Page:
An internal staffing review was conducted in Ennis General Hospital. Unions were told in advance that any recommendations for staffing increases would have to be processed through the service planning process. This review recommended an increase of 26 staff, nurses and health care assistants. The matter is under consideration as part of the Estimates process for 2008.

The record shows that this year our health services and indeed in every year since 1997 have seen significant increases in funding, staffing and patient services. The HSE is managing services with the objective of avoiding any impact on frontline services and patient care and maintaining them in line with the national service plan for 2007.

The Minister for Health and Children stands indicted by the state of the health service. In my constituency, Limerick East, for the past ten days 50 beds have been idle, with a 17-bed general surgical ward in Limerick Regional Hospital and 35 beds in St. John's Hospital remaining unopened since the start of the summer. That happened because every summer the ground floor ward in St. John's is closed as result of budgetary constraints but when it was to reopen in September, the hospital found an embargo had been put in place. The Minister talks about co-location but that is a joke because we cannot even use the existing beds. There was no cost benefit analysis of the co-location system.

The HSE has clearly failed in the three years since its formation. In the report of the Comptroller and Auditor General for 2006, the financial systems within the HSE are damned on page 136 and on page 141 this stance is supported by the Department of Finance. The Comptroller and Auditor General stated that the Accounting Officer said he was aware of the difficulties caused by the lack of a proper financial management system and he shares the Comptroller and Auditor General's concerns in this regard. The HSE is a €14 billion business organisation with a manual system in place in certain areas. That is one of the reasons for the mess in which it finds itself. Its reporting is chronic, it did not flag the €200 million early on. Professor Drumm should be handing money back from his salary, not taking an €80,000 bonus. It is a disgrace.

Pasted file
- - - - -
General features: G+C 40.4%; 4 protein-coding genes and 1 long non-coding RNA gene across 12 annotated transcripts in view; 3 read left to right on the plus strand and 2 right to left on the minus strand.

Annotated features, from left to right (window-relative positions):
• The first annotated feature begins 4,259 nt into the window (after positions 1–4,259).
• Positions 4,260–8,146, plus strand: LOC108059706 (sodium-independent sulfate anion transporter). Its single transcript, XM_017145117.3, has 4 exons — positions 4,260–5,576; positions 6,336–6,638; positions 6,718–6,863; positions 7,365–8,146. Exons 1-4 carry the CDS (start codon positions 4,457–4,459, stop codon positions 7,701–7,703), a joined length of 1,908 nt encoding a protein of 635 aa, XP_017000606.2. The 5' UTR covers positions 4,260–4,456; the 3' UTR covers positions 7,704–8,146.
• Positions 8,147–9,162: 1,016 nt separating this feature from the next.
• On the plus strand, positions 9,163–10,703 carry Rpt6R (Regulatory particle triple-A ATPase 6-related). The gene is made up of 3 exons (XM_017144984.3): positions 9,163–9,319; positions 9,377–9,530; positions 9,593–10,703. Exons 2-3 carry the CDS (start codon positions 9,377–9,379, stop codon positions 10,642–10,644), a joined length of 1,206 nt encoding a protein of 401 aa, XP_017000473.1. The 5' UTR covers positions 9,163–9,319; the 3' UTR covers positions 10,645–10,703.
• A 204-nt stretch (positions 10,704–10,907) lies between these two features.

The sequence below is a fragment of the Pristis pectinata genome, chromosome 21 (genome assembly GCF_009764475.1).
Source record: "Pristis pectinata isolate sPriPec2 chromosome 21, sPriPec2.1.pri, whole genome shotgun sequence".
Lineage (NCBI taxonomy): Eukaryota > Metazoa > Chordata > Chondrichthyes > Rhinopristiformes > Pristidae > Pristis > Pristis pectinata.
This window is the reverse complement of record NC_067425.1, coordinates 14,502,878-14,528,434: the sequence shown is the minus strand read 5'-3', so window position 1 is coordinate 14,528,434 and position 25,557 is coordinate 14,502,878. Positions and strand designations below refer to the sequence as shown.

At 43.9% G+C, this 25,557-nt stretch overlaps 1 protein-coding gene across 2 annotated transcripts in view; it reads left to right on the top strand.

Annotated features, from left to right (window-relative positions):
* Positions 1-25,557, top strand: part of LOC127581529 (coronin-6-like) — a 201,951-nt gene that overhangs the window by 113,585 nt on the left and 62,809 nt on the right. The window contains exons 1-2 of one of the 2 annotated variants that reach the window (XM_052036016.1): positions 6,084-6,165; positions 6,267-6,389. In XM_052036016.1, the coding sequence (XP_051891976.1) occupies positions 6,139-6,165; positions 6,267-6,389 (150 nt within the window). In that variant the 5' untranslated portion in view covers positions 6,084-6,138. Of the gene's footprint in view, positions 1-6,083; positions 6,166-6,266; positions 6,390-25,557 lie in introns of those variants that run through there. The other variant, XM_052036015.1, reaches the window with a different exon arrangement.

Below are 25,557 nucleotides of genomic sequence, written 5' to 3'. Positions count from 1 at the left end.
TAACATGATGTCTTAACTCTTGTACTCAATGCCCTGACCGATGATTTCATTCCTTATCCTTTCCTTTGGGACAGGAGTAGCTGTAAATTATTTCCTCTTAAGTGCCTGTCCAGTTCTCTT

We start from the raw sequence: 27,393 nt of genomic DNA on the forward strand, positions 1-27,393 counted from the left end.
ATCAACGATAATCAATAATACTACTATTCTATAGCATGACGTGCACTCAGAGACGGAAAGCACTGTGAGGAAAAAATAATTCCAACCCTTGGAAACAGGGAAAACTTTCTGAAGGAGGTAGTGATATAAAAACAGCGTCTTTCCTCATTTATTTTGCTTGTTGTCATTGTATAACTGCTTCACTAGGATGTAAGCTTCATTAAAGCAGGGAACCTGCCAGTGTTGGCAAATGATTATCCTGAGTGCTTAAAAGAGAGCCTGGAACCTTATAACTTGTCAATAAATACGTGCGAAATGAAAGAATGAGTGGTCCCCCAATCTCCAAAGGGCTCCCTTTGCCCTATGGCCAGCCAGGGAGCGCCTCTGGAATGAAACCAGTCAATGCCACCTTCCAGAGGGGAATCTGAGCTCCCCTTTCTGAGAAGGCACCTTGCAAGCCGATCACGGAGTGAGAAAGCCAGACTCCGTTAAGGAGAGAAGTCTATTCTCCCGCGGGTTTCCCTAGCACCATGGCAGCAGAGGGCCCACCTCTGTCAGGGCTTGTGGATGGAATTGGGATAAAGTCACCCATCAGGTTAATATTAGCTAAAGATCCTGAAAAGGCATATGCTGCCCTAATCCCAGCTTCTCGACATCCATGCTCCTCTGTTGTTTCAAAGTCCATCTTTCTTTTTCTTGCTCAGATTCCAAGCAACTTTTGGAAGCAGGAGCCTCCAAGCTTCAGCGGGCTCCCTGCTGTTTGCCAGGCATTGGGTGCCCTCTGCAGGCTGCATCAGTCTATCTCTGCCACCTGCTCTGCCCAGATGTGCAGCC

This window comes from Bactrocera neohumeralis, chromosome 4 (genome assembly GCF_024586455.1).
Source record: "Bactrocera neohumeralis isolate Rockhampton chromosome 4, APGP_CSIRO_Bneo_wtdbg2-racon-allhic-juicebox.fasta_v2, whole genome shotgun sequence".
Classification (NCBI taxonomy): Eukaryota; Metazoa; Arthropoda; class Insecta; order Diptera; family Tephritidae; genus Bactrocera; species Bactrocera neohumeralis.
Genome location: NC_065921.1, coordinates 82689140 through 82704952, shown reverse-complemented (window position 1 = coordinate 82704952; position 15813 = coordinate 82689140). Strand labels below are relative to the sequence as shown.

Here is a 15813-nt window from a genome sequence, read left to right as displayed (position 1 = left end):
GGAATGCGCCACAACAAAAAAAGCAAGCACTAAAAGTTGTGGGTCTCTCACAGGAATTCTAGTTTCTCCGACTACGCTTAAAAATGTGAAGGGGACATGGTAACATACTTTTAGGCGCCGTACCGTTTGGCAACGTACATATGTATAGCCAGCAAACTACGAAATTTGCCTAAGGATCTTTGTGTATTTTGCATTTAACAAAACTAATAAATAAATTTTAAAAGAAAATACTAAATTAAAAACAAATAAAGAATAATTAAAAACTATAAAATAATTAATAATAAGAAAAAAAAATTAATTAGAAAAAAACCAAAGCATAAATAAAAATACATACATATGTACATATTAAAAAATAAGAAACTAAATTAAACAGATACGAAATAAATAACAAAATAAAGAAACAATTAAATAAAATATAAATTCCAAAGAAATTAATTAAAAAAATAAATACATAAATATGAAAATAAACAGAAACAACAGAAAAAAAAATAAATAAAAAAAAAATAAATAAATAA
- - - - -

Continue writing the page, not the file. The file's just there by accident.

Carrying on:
The Comptroller and Auditor General's report features another interesting statement. For the former Mid-Western Health Board area, the underspend was €32 million in 2006 but in corporate services and management in the HSE there was an overspend of €17 million. It was supposed to spend €27 million but spent €45 million, almost 70% above the original target.

I am interested in the Disability Act passed in 2005. Section 8 in Part 2 of the Act dealt with an assessment of needs for children up to five years of age. They are entitled to an assessment after three months and legally to a report after a further three months. Where does that stand while the embargo is in place? Existing therapy service staff, not new staff, are being used to carry out assessments.

I call on the Minister to demand of the HSE that there are no further embargoes on frontline staff, to stop all bonus payments to management and to implement the review of the HSE reporting system, which is an absolute disgrace.

My colleagues may not be aware of what is happening in County Kerry. In Kerry General Hospital we are on our third locum accident and emergency consultant. The post has been advertised by the HSE but no one is willing to take up the position because they do not have the registrars, SHOs or junior doctors. Why would anyone take a senior post when the support is not there for them? This has been going on for a number of years and it is about time to remedy the situation. The last resident accident and emergency consultant in Kerry General Hospital left for Tullamore and is now a member of a team of three accident and emergency consultants there. There are five registrars and ten HSOs at a hospital with the same output of 39,000 patients as Kerry General Hospital. I am calling on the Minister to take action. My colleagues have referred to cutbacks, but we have been suffering from this for years in Kerry. We have sought a specialist nurse to treat the 300 patients suffering from Parkinson's disease in Kerry, but it has proved impossible to get one. That situation needs to be addressed.

I was contacted by a man recently whose 86 year old mother is suffering from Alzheimer's. He is keeping her at home for the sake of her dignity. He was refused the respite care grant because he works more than 15 hours on his farm. If he was not working more than 15 hours on his farm he would not be able to keep himself, never mind keeping his mother at home.